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INSTEAD OF A BOOK. THE INDIVIDUAL, SOCIETY, AND THE STATE.

and the cats for a mile round swarm to her household. The saucers increase and multiply, and the liver is an item in her butcher's bill. The strain is too great to be borne single-handed. She issues a circular appeal, and she is surprised to find how many are willing to contribute a fair share, although their sympathy shrivels up before an unfair demand. They are willing to be taxed pro rata, but they will not bear the burden of other people's stinginess. "Let the poor cats bear it rather," say they. "What is everybody's business is nobody's business. It is very sad, but it cannot be helped. If we keep one cat, hundreds will starve; so what's the use?" But when once the club is started, nobody feels the burden; the Cats' Home is built and endowed, and all goes well. Hospitals, infirmaries, alms-houses, orphanages, spring up all round. At first they are reckless and indiscriminate, and become the prey of impostors and able-bodied vagrants. Then Rules are framed; the Charity Organization Society co-ordinates and directs public benevolence. And those rules of prudence and economy are copied and adopted in many respects by those who administer the State Poor Law.

Then we have associations of persons who agree on important points of science or politics. They wish to make others think with them, in order that society may be pleasanter and more congenial for themselves. They would button-hole every man in the street and argue the question out with him; but the process is too lengthy and wearisome. They club together and form such institutions as the British and Foreign Bible Society, which has spent seven million pounds in disseminating untruths all over the world. We have the Cobden Club, which is slowly and sadly dying of inconsistency after a career of merited success. We have scientific societies of all descriptions that never ask or expect a penny reward for all their outlay, beyond making other people wiser and pleasanter neighbors. Finally, we have societies banded together to do battle against rivals on the principle of "Union is strength." These clubs are defensive or aggressive. The latter class includes all trading associations, the object of which is to make profits by out-manœuvring competitors. The former or defensive class includes all the political societies formed for the purpose of resisting the State,—the most aggressive club in existence. Over one hundred of these "protection societies" of one sort and another are now federated under the hegemony of the Liberty and Property Defence League.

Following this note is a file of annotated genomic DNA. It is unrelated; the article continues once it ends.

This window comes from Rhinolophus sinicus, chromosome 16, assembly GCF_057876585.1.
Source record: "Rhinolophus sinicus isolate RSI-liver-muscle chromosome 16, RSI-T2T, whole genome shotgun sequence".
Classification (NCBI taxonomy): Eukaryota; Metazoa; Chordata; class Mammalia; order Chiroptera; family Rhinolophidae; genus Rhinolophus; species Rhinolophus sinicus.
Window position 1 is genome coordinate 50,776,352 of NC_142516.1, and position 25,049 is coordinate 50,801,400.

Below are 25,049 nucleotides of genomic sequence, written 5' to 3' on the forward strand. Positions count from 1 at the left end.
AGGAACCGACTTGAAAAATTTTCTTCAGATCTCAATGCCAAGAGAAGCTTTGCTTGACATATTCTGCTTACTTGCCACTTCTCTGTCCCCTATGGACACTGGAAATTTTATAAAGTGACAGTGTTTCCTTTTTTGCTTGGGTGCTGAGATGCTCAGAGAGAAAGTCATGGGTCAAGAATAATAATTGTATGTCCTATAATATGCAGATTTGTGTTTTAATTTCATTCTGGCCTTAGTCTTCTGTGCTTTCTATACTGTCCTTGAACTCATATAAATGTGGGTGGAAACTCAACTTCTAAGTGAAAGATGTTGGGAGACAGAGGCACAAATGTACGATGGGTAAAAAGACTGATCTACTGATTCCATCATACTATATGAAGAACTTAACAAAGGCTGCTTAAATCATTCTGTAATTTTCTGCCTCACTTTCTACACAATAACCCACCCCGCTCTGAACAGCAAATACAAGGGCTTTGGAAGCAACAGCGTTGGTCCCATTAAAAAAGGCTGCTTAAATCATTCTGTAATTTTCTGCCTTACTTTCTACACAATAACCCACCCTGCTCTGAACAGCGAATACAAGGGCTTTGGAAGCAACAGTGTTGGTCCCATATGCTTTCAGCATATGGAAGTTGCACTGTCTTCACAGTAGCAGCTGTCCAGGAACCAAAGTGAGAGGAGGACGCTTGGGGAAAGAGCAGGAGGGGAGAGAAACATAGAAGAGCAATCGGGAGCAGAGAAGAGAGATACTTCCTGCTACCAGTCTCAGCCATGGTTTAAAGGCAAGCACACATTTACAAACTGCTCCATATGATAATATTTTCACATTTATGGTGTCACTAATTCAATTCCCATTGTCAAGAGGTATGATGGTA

Now we have agreed that the State is to be abolished. What is the result? Here are Watch Committees formed in the great towns to prevent and to insure against burglars, thieves, and like marauders. How they are to be constituted I do not clearly know; neither do I know the limits of their functions. Here again is a Mutual Inquest Society to provide for the examination of dead persons before burial or cremation, in order to make murder as unprofitable a business as possible. Here is a Vigilance Association sending out detectives for the purpose of discovering and lynching the unsocial wretches who knowingly travel in public conveyances with infectious diseases on them. Here is a journal supported by consumers for the advertisement of adulterating dealers. And here again is a Filibustering Company got up by adventurous traders of the old East India Company stamp for the purpose of carrying trade into foreign countries with or without the consent of the invaded parties. Here is a Statistical Society devising Rules to make it unpleasant for those who evade registration and the census, and offering inducement to all who furnish the required information. What sort of organization (if any) will be

formed for the enforcement (not necessarily by brute-force) of contract?